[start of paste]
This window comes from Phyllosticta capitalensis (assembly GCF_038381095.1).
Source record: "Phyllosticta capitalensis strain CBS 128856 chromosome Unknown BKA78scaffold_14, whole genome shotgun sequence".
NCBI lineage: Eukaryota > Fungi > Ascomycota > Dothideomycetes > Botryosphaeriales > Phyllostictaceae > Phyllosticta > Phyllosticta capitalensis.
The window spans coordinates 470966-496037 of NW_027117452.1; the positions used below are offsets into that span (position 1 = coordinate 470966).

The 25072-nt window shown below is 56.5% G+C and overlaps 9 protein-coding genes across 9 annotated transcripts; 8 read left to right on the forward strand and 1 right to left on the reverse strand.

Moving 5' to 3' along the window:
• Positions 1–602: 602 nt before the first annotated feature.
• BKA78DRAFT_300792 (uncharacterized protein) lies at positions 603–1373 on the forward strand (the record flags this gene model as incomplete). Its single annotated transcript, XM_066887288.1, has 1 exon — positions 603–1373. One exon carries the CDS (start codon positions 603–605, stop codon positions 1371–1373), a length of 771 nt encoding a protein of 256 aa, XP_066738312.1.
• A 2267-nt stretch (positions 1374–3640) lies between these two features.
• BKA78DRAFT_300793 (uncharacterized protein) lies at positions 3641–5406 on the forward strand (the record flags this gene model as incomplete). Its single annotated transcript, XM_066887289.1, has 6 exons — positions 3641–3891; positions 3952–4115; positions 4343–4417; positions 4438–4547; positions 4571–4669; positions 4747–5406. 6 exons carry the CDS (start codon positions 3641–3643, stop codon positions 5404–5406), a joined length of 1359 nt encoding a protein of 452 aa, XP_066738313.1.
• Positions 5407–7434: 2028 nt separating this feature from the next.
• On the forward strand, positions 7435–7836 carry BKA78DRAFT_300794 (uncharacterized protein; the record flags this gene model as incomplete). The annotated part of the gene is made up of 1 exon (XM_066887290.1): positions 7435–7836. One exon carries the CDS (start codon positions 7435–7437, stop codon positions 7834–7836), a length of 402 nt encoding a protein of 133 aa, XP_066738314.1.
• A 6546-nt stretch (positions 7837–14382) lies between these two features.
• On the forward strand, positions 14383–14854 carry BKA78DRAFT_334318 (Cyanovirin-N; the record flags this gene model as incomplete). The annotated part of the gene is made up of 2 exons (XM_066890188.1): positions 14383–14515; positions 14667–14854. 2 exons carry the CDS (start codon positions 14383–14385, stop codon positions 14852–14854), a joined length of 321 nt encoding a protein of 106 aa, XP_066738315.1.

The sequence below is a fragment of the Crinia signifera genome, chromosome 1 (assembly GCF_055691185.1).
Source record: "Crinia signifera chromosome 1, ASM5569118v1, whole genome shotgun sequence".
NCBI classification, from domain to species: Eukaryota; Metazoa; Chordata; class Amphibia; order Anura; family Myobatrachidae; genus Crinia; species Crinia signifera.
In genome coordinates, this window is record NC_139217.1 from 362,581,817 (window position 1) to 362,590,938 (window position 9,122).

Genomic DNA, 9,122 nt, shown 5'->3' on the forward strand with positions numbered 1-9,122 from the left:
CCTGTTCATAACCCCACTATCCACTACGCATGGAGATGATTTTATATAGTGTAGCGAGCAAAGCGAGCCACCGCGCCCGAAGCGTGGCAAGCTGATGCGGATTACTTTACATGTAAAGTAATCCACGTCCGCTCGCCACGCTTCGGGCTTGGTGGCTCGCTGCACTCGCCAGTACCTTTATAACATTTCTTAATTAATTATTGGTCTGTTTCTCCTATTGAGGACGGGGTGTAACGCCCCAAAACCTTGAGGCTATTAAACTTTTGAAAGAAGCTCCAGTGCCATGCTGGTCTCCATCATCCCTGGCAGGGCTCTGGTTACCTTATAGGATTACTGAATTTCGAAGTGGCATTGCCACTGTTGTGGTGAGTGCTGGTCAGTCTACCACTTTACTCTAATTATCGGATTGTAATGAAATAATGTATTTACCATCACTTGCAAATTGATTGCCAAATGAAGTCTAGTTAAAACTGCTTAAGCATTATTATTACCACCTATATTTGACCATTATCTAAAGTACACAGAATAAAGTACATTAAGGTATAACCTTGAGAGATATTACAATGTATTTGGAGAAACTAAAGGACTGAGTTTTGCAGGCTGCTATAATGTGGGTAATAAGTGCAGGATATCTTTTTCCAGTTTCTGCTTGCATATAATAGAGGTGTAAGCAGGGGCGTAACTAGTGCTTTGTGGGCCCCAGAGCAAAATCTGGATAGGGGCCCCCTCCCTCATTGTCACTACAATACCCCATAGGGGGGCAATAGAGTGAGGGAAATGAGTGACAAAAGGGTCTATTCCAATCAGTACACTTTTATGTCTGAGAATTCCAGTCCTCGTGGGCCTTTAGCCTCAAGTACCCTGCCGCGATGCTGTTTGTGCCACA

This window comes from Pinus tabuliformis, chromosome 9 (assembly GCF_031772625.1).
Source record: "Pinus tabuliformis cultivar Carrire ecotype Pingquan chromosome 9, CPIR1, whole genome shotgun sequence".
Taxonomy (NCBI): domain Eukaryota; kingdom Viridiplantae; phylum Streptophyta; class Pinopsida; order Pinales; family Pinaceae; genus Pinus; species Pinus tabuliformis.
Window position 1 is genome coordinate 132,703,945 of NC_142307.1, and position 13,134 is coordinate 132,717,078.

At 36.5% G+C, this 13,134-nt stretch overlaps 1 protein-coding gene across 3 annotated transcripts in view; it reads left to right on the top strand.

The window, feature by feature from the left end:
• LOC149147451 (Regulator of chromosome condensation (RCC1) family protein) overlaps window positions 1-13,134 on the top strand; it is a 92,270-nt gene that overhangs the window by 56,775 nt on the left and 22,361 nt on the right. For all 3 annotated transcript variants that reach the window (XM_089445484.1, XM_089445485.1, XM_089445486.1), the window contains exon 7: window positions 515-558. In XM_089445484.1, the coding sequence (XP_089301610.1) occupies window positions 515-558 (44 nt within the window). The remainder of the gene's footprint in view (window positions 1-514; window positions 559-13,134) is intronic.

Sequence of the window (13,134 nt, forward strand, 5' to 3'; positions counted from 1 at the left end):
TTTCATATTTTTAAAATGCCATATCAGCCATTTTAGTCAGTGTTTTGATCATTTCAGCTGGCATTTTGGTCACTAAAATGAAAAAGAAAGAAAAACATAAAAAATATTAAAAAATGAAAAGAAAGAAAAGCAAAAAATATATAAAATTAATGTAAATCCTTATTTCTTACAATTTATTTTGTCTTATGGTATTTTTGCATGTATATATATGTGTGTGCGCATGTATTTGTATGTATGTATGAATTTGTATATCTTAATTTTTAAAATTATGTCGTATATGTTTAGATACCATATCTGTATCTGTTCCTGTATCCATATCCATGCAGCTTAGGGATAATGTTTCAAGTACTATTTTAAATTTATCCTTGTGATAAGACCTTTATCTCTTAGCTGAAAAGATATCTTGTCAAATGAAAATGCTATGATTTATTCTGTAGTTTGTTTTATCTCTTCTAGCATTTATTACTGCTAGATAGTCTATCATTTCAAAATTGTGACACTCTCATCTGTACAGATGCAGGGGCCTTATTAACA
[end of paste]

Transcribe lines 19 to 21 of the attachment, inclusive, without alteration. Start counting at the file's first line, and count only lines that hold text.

Genomic DNA, 9,122 nt, shown 5'->3' on the forward strand with positions numbered 1-9,122 from the left:
CCTGTTCATAACCCCACTATCCACTACGCATGGAGATGATTTTATATAGTGTAGCGAGCAAAGCGAGCCACCGCGCCCGAAGCGTGGCAAGCTGATGCGGATTACTTTACATGTAAAGTAATCCACGTCCGCTCGCCACGCTTCGGGCTTGGTGGCTCGCTGCACTCGCCAGTACCTTTATAACATTTCTTAATTAATTATTGGTCTGTTTCTCCTATTGAGGACGGGGTGTAACGCCCCAAAACCTTGAGGCTATTAAACTTTTGAAAGAAGCTCCAGTGCCATGCTGGTCTCCATCATCCCTGGCAGGGCTCTGGTTACCTTATAGGATTACTGAATTTCGAAGTGGCATTGCCACTGTTGTGGTGAGTGCTGGTCAGTCTACCACTTTACTCTAATTATCGGATTGTAATGAAATAATGTATTTACCATCACTTGCAAATTGATTGCCAAATGAAGTCTAGTTAAAACTGCTTAAGCATTATTATTACCACCTATATTTGACCATTATCTAAAGTACACAGAATAAAGTACATTAAGGTATAACCTTGAGAGATATTACAATGTATTTGGAGAAACTAAAGGACTGAGTTTTGCAGGCTGCTATAATGTGGGTAATAAGTGCAGGATATCTTTTTCCAGTTTCTGCTTGCATATAATAGAGGTGTAAGCAGGGGCGTAACTAGTGCTTTGTGGGCCCCAGAGCAAAATCTGGATAGGGGCCCCCTCCCTCATTGTCACTACAATACCCCATAGGGGGGCAATAGAGTGAGGGAAATGAGTGACAAAAGGGTCTATTCCAATCAGTACACTTTTATGTCTGAGAATTCCAGTCCTCGTGGGCCTTTAGCCTCAAGTACCCTGCCGCGATGCTGTTTGTGCCACA

This window comes from Pinus tabuliformis, chromosome 9 (assembly GCF_031772625.1).